needs to take care of their teeth, but athletes can have a
special burden. The sugary drinks, dry mouths, sweating and
falling can each take a toll, some more than others, says Dr.
Sharon Colvin, an athlete and an assistant professor in the
department of general dentistry at the University of Maryland
School of Dentistry. Hereís an edited transcript of a
Q&A with Dr. Colvin.
athletes more prone to experience problems with their teeth,
or just endurance athletes?
has been my experience as a runner and power walker as well as
a dentist for almost 30 years that athletes/endurance athletes
do face some challenges when it comes to oral care. However,
athletes are more prone to experience problems with bodily
injuries versus problems with their teeth. They also tend to
be particularly meticulous about self-care, which can actually
help with their oral health.
most damaging to an athleteís mouth: extra sugar and carbs
in sports foods and drinks, extended periods of dry mouth,
sweating or falling?
whatís most damaging is the extra sugar found in sports
drinks such Gatorade and protein shakes and sports foods like
protein/meal replacement bars. Surely dry mouth coupled with
heavy consumption of sports drinks, protein shakes, and food
bars high in fermentable carbs (sucrose, fructose, and
glucose) would be the most damaging to the athletesí
mouth is the result of the absence of a normal flow of saliva,
or "spit," throughout the oral cavity. Without
normal salivary flow, the food which remains in the mouth
after a meal is not washed away; the acid produced by specific
bacteria in the mouth, which penetrates the tooth and causes
decay, is not neutralized; and the first-line defense, the
immune property found in saliva to prevent bacterial
overgrowth, is diminished. These factors, coupled with a heavy
consumption of sports beverages and foods high in sugar, can
lead to rampant tooth decay.
mouth may also be the result of an underlying medical disorder
(e.g., Sjogrenís syndrome) or it may be the result of a side
effect of medication: antihistamines, decongestants,
painkillers or diuretics.
runner/power walker who happens to take medication for
hypertension (a diuretic), I am very conscientious about my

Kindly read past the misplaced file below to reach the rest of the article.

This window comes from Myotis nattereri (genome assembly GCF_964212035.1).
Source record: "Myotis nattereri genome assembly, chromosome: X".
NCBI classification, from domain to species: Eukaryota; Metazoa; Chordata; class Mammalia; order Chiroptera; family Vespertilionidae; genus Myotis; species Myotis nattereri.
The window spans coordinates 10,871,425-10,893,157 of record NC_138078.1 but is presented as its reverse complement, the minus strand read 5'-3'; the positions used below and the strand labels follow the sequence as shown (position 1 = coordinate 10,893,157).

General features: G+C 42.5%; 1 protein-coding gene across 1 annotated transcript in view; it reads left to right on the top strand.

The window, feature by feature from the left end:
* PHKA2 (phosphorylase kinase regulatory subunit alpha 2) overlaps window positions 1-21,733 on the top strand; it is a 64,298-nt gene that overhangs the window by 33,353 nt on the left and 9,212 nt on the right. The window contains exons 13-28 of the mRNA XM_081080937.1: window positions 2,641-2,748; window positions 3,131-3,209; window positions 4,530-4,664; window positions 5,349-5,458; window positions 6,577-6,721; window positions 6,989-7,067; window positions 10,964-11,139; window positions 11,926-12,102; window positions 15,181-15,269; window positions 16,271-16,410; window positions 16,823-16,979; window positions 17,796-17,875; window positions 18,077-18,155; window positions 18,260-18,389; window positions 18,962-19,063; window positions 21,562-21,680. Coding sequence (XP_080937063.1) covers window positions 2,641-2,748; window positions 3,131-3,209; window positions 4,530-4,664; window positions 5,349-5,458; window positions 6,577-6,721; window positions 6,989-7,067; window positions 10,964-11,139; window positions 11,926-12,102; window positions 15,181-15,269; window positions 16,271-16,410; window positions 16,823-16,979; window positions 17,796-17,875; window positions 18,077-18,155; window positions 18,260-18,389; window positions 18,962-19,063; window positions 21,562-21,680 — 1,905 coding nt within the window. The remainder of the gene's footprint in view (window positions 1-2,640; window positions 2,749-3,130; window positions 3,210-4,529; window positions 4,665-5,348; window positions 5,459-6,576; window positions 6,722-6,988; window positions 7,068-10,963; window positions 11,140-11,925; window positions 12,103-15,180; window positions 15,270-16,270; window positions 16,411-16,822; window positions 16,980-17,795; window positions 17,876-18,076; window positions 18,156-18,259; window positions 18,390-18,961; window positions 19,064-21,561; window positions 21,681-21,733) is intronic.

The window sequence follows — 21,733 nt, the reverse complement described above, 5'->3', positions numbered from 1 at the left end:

sugar consumption in an effort to prevent tooth decay. I brush
and floss before and after meals or rinse vigorously with tap
water until I am able to brush during my workday. At night
before going to bed, I brush, floss and rinse with tap water
and an over-the-counter fluoride mouth rinse.
athletes better off sticking to water, and how often should
they take a drink?
Water, without question, is considered the ultimate thirst
quencher for the endurance athlete and it is better for teeth.
However, low-sugar sports drinks (like G2, which is a
low-sugar Gatorade) offer the water necessary for hydration
plus the carbs and electrolytes that tend to provide the
energy we need to stay strong in the race to the end with less
sugar. Plus, the flavors found in the sports drinks help to
take the monotony out of drinking just water. During my
half-marathon race, I found that drinking a small amount of
water and Gatorade (G2) every two to three miles helped me.
However, everyone is different, and athletes should gauge the
amount of hydration they need, and how often, while training
for a given race.
sugar-free gum help, or are there other methods to help
athletes protect their teeth?
have found that when I am engaged in training for a race or in
the actual race, gum chewing of any kind gets really
"slimy" and a little distracting, so I donít chew
gum during my endurance activities. There are fluoride mouth
rinses that can be used before and after a race. Also, rinsing
with regular tap water, which contains fluoride, can provide
protection against tooth decay caused in part by a high
consumption of sports drinks, protein shakes/food bars.
pain the only way to identify when there is a problem, and
when should an athlete see a dentist?
is one way to identify when there is a tooth-related problem.
However, mobile teeth and teeth that are hypersensitive to
sweets and experience lingering discomfort (longer than a few
seconds) when exposed to a cold or hot beverage/food item are
examples of other ways one may identify a tooth problem that
should be addressed. As far as the frequency of dental visits
by athletes is concerned, the American Dental Association
says, "There is no one-size-fits-all dental treatment.
Some people need to visit the dentist once or twice a year;
others may need more visits. You are a unique individual, with
a unique smile and unique needs when it comes to keeping your
smile healthy." I concur. Athletes are unique
individuals, and when one is to see a dentist, or how often,
is contingent upon the specific needs of the